Members of a displaced Baloch family from Pakistan currently living in Kandahar, Afghanistan. by Karlos Zurutuza
Every 27 March is a day of mourning for the Baloch. Karlos Zurutuza reports from an area which is largely overlooked by the international media.
It was hanging on the wall of one of the many hairdressers in West London
On a yellowed piece of paper in a frame, The New York Times reported that Kalat – the old kingdom which corresponds roughly to Pakistan’s Balochistan modern province – was an ‘independent sovereign state’ as of 12 August 1947.
‘We had a state of our own for eight months until Pakistan annexed our territory by force eight months later, on 27 March 1948,’ the barber said while he finished the job with his razor. I could not help thinking of the late Yasser Arafat, chairman of the Palestine Liberation Organization, producing the Palestinian pound note that he would always carry with him as a proof of the previous political existence of the country under British rule.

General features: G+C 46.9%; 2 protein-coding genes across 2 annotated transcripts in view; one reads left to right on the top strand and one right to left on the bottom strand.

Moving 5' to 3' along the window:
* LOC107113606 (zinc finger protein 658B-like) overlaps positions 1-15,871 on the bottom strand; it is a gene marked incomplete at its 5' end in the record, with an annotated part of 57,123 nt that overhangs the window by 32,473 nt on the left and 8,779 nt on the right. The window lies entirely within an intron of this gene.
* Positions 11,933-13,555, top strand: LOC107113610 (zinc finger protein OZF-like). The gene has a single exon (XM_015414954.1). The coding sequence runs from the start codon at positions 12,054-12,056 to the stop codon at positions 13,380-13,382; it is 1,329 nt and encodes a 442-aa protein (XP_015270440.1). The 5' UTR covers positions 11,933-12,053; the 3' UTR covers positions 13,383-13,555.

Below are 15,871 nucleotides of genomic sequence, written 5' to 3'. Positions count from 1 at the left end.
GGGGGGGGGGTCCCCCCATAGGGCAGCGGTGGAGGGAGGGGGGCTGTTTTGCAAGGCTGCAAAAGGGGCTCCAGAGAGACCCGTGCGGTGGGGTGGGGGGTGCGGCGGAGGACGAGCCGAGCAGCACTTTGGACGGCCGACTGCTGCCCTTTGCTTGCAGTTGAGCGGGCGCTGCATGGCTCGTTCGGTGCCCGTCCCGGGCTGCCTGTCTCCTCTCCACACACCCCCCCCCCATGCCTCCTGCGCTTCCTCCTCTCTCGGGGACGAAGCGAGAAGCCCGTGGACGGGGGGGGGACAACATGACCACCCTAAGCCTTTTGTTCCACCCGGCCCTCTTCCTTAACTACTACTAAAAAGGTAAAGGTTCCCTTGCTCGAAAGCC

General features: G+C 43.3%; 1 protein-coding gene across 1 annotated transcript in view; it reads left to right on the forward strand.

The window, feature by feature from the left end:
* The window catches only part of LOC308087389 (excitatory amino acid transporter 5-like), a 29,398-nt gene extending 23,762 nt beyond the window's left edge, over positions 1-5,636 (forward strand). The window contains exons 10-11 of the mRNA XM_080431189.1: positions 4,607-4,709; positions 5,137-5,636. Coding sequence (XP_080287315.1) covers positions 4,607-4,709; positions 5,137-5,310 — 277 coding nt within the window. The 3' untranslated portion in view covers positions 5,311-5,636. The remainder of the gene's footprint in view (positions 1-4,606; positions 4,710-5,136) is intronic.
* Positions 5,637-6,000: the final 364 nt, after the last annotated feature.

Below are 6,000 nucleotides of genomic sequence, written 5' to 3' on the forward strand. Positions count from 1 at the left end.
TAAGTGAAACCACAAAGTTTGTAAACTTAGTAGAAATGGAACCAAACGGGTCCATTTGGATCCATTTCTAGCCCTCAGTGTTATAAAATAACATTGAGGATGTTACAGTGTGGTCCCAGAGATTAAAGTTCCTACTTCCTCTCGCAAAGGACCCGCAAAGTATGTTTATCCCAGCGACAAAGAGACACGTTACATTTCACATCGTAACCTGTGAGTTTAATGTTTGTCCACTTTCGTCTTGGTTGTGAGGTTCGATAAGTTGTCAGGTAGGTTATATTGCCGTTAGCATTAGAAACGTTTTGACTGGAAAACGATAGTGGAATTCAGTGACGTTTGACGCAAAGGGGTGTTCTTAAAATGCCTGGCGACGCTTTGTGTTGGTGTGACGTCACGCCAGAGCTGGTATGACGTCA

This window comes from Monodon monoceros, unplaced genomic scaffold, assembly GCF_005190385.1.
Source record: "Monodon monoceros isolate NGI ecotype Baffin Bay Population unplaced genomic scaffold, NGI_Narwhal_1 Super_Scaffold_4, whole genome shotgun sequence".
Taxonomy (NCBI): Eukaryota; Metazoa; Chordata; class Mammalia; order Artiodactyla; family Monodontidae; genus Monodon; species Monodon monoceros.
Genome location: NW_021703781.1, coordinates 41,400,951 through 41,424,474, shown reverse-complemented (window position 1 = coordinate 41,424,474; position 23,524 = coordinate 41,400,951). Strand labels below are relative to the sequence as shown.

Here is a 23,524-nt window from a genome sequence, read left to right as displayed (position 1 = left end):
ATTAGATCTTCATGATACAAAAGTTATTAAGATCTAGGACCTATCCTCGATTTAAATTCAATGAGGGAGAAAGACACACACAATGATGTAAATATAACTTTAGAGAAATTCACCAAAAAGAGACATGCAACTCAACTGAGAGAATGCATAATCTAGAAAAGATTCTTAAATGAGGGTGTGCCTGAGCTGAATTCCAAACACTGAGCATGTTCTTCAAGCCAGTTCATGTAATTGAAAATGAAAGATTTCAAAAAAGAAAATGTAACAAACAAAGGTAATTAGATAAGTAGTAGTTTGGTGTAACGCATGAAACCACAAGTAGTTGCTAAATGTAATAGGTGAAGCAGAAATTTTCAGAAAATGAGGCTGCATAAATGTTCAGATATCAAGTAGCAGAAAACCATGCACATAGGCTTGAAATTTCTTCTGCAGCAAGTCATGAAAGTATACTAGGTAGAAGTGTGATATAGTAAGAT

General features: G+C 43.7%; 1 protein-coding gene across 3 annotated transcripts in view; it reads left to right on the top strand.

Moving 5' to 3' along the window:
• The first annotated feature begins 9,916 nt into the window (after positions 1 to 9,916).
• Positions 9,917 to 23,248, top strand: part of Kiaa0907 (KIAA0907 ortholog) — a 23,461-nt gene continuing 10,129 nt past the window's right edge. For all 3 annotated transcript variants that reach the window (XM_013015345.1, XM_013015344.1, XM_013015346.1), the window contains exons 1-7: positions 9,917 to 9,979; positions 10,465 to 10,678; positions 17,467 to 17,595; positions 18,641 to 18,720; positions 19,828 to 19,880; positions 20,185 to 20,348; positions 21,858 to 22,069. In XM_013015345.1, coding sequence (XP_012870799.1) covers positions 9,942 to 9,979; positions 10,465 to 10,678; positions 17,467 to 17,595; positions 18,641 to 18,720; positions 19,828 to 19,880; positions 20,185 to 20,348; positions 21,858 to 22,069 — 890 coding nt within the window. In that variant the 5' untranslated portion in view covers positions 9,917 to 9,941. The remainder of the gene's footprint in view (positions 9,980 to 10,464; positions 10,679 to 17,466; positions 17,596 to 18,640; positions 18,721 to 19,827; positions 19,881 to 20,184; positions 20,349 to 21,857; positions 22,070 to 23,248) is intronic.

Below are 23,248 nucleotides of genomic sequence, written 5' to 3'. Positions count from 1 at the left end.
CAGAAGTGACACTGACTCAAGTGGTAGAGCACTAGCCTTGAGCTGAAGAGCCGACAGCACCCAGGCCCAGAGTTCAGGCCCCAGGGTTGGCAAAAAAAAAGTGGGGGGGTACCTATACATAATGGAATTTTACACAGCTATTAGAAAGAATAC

BALOCHISTAN: Victim of enforced disappearance, Kabeer Baloch’s sister in a statement issued to the media said, “It will be seven long years on March 27, 2016 to the enforced disappearance of my brother; Kabeer Baloch, and his friends, Mushtaq Baloch and Attaullah Baloch without any information about their whereabouts or confirmation whether they were alive.” Such are the existing conditions of the tragically forgotten Baloch people disappeared by the Pakistani security forces in Balochistan.
At present, there are more than 24 thousand Baloch missing persons including women and children. The range of the ages of the enforced disappeared by the Pakistani forces varies from 80-year-old to 9-year-old grade five students. The openly confessed failure of the government authorities regarding the recovery of the enforced disappeared civilians in Balochistan has created a human tragedy much ignored by the United Nations and the human rights groups who are criminally silent on the issue.